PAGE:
King of the Road; New Directors on Display

I'm not sure how Abbas Kiarostami fits into the "contemplative cinema" paradigm, but I suspect he does somehow. There is a fair amount of "mere" architecture and landscape in his films but, as in the cases of other practitioners of this model, they serve a distinct purpose. For Kiarostami the key venue is the road. Most if not all of his films are journeys, usually with a purpose that is only revealed gradually. Right now, the Museum of Modern Art is engaged in a satisfyingly comprehensive program of his film and video work and an exhibition of his photography, which is highly atmospheric, as you might expect. (There's a series called Roads and Trees, which could be the title of any of his films.)

For Kiarostami the road is not a metaphor, the journey is not an allegory. These are concrete realities, situated in a precarious world that is frequently disrupted by earthquakes, hostile animals and screaming, narcissistic children. He approaches these phenomena with a deceptive simplicity -- stationary camera, long takes when possible -- and a human decency that puts him somewhere among Renoir, Ozu and McCarey. His road trips are a hard slog along oftimes damaged roads, but the sound of the wind in the trees and the sight of mountains in the distance is a beautiful payback for the effort.

The Kiarostami film series will be running at MoMA through March 19, the media installations will be there through May 28. The photo exhibit is at P.S. 1 through April 29.

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Press screenings have started for New Directors/New Films, the annual spring fling by the Film Society of Lincoln Center and the Museum of Modern Art. I'll have more to say next week, when can actually get to some of the screenings. Last week, I was laid up with some bizarre combination of a stomach bug and what I fear is a nascent kidney stone (I had one of those monsters five years ago, so apparently I'm do for a recurrence; how do I get to be so lucky?). The result was that I saw nothing of the first seven films. And I will be in Los Angeles and Santa Barbara the rest of this week and Monday; I'm the critic-in-residence at the Santa Barbara Jewish Film Festival (and if you're interested in catching my act, go here for information). After that I fully expect to see all -- well, most -- of the remaining ten films in the series.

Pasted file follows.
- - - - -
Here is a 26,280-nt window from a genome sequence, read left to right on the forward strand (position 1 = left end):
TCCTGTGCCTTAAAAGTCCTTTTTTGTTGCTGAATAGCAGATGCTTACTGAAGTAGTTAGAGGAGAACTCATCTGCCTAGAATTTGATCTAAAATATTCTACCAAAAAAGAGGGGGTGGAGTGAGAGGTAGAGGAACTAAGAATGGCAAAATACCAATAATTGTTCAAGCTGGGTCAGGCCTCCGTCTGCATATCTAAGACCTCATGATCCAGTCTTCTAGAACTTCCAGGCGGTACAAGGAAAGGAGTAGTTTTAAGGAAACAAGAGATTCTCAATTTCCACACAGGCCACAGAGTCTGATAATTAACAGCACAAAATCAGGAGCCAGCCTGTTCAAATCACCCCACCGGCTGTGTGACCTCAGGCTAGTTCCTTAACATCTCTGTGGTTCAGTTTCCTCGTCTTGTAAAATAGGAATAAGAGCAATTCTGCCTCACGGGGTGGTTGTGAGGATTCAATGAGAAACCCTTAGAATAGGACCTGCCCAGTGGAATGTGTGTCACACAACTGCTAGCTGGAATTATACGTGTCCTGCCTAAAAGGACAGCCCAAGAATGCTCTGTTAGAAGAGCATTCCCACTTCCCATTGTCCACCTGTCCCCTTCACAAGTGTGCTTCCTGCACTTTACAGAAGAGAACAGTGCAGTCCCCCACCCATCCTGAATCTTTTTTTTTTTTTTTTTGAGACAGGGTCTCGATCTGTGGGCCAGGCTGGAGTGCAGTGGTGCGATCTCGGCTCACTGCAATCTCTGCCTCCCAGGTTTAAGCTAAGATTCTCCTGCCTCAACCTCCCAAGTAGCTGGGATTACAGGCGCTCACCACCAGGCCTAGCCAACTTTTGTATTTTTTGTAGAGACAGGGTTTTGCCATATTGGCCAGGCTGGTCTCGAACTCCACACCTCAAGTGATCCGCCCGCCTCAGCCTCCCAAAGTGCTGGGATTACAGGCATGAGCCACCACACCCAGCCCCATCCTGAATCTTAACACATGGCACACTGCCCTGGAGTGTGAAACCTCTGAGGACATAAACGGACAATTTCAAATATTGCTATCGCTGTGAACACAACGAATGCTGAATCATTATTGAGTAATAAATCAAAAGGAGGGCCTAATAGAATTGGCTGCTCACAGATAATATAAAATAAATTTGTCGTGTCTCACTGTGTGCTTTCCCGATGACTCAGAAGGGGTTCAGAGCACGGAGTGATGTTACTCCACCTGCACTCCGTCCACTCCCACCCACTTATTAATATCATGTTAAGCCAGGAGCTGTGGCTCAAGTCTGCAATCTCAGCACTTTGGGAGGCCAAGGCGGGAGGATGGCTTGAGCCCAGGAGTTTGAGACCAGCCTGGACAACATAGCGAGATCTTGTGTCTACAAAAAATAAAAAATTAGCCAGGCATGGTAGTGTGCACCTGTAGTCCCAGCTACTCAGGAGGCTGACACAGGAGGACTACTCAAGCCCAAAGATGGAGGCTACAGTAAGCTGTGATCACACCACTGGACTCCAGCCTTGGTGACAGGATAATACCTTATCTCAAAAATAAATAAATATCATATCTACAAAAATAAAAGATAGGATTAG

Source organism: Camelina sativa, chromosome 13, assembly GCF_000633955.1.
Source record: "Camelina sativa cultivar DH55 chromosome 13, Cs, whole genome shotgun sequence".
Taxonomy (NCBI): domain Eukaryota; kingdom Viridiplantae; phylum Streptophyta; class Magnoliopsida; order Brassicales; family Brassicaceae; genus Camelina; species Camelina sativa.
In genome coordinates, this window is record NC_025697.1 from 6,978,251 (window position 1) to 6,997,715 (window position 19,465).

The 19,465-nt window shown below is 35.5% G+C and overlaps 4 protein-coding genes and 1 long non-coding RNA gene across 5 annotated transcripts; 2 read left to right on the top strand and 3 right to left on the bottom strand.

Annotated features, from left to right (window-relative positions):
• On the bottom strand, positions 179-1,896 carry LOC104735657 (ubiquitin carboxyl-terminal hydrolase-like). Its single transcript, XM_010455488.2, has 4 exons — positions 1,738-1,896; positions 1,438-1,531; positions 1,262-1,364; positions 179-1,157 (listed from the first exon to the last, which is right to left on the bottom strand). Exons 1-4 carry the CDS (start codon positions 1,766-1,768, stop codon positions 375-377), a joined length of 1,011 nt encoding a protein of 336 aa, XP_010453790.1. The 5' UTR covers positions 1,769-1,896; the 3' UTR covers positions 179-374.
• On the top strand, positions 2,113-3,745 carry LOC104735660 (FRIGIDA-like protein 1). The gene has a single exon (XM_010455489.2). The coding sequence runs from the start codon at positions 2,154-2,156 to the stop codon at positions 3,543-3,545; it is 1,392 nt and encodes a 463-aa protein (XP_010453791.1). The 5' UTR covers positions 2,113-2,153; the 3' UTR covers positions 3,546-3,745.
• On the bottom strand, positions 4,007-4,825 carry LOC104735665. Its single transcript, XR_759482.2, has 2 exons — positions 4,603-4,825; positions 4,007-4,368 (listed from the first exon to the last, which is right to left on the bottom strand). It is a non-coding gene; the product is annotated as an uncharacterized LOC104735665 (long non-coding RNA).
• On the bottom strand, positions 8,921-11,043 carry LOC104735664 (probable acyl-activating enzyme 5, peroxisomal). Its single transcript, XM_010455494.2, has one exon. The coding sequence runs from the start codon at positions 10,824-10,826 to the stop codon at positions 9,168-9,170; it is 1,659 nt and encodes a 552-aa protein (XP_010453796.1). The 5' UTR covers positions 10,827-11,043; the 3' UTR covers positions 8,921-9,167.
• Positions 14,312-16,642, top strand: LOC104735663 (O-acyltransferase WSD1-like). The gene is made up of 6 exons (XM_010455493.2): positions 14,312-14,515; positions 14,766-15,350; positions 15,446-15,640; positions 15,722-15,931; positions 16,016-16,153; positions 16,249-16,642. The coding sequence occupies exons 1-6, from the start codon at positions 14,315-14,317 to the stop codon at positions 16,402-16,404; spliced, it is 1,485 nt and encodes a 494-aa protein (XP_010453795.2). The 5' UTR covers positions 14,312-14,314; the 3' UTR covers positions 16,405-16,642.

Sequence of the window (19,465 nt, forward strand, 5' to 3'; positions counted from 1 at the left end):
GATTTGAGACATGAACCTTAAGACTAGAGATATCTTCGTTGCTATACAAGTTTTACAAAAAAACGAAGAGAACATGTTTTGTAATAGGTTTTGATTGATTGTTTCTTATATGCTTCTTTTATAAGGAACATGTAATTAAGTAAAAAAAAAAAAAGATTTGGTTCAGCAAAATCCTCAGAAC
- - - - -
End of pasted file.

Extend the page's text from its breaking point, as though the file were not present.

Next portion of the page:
That said, I must admit that the two films I have seen so far, the Iranian drama Gradually by Maziar Miri, and an American indie comedy, The Great World of Sound, directed by Craig Zobel, have been pleasant experiences and, I hope, harbingers of things to come.

Gradually is a film that apparently has been banging around the halls of Iran's artistic bureaucracy for a while. Miri's background is in television, where he graduated from editing to directing, and Gradually has a few of the rhythmic tics that I associate with features by ex-editors. The film's over all pace is a bit sluggish and the final third feels a bit hurried. How much of that is the result of re-editing (this film has had running times of 74, 77 and 81 minutes) is hard to say. But there is definitely something going on here that is worth a look.